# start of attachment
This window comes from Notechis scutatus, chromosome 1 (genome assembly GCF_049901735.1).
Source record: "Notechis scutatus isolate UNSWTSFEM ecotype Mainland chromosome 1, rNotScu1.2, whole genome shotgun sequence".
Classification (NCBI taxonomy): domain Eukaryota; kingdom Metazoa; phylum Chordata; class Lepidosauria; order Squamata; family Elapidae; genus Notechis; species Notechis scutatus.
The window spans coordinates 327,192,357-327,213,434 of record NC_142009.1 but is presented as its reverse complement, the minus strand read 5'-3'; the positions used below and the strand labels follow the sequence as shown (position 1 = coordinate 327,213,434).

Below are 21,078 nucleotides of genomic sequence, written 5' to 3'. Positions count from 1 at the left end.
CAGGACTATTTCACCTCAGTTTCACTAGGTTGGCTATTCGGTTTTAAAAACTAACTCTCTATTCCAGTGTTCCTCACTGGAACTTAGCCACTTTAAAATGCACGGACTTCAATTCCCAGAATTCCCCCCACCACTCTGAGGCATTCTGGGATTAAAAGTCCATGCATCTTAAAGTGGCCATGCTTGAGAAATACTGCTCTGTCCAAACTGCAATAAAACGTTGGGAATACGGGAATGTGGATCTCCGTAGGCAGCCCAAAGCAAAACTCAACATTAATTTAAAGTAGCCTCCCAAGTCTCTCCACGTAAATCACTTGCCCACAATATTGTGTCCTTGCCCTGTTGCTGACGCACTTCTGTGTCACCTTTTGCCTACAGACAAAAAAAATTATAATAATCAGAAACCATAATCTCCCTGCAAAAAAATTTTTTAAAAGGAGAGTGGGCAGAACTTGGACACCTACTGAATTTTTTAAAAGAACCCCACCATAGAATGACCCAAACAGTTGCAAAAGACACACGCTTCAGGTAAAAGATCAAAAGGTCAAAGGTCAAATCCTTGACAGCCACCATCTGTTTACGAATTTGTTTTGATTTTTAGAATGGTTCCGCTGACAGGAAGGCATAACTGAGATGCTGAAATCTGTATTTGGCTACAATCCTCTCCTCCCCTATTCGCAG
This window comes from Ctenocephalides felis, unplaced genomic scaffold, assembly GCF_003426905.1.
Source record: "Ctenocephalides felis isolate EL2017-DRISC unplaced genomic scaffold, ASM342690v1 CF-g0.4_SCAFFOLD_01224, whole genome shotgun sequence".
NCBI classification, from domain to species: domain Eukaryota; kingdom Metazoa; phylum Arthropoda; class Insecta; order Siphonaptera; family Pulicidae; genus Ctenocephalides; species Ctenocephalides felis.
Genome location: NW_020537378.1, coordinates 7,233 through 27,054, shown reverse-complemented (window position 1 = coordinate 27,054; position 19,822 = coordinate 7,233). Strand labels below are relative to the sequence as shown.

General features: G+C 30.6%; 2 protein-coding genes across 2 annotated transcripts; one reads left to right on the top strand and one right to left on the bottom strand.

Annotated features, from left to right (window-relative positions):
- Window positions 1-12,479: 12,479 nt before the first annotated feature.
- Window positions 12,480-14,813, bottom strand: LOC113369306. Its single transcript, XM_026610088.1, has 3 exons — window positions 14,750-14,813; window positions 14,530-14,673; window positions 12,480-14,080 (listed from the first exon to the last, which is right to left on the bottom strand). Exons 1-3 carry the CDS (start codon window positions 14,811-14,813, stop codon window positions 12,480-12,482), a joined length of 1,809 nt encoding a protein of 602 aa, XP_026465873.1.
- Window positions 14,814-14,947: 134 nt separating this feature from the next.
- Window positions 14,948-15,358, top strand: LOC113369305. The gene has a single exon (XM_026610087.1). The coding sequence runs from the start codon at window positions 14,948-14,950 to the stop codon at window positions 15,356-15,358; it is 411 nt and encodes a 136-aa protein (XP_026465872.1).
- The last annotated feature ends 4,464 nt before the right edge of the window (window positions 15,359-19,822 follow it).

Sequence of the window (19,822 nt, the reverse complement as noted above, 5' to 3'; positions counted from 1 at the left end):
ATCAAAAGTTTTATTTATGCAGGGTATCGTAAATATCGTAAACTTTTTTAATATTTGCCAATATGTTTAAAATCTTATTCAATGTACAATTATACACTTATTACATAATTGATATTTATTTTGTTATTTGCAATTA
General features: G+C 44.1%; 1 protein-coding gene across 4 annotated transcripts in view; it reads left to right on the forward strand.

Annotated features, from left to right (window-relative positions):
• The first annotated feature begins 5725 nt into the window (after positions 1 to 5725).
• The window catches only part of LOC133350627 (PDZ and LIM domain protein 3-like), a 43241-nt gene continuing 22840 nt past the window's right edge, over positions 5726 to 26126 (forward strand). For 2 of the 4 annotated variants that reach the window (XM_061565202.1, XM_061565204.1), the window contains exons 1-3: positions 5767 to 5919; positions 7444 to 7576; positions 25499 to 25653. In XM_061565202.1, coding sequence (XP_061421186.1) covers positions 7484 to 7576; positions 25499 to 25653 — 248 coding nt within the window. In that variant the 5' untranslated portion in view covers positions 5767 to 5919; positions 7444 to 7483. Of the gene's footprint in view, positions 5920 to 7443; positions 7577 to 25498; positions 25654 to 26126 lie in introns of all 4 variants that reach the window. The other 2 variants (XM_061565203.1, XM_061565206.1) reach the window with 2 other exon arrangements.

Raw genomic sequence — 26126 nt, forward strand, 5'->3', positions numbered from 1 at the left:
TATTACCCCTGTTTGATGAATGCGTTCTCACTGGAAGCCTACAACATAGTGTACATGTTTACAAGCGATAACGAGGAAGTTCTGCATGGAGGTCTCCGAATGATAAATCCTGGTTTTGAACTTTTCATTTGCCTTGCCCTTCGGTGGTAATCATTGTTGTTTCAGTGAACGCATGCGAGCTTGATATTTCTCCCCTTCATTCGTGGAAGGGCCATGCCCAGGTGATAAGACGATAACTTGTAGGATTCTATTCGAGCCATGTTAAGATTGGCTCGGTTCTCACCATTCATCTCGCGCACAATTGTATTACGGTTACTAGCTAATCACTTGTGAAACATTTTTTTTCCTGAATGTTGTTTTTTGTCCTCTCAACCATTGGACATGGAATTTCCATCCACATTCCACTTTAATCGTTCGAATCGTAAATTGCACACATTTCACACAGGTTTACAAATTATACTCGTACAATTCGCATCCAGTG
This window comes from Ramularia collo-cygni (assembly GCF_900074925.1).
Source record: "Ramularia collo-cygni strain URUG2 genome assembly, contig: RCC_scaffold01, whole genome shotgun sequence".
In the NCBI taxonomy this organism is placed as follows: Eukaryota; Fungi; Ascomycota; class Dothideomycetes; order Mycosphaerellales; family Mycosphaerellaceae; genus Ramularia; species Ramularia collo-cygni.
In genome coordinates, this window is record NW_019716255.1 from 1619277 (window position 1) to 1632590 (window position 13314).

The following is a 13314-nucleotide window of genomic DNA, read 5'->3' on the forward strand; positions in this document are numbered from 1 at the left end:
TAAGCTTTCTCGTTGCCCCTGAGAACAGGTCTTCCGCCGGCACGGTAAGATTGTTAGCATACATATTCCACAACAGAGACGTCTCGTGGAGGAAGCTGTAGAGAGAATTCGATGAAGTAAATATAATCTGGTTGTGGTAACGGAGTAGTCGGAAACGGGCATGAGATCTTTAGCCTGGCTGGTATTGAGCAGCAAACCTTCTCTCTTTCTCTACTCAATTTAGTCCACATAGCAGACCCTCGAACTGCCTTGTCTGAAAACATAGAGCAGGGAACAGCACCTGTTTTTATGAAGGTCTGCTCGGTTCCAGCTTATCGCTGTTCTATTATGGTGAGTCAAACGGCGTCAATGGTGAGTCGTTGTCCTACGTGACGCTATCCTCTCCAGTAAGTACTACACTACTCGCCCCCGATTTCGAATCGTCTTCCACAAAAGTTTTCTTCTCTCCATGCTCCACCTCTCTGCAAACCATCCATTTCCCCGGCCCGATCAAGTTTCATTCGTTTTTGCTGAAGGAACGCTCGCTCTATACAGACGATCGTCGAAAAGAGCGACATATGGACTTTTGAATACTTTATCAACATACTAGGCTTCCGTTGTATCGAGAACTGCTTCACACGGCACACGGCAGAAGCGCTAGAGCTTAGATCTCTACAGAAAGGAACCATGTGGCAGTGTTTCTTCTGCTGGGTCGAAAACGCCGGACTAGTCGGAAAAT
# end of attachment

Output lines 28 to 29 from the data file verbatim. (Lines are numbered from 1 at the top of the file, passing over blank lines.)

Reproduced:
In the NCBI taxonomy this organism is placed as follows: Eukaryota; Fungi; Ascomycota; class Dothideomycetes; order Mycosphaerellales; family Mycosphaerellaceae; genus Ramularia; species Ramularia collo-cygni.
In genome coordinates, this window is record NW_019716255.1 from 1619277 (window position 1) to 1632590 (window position 13314).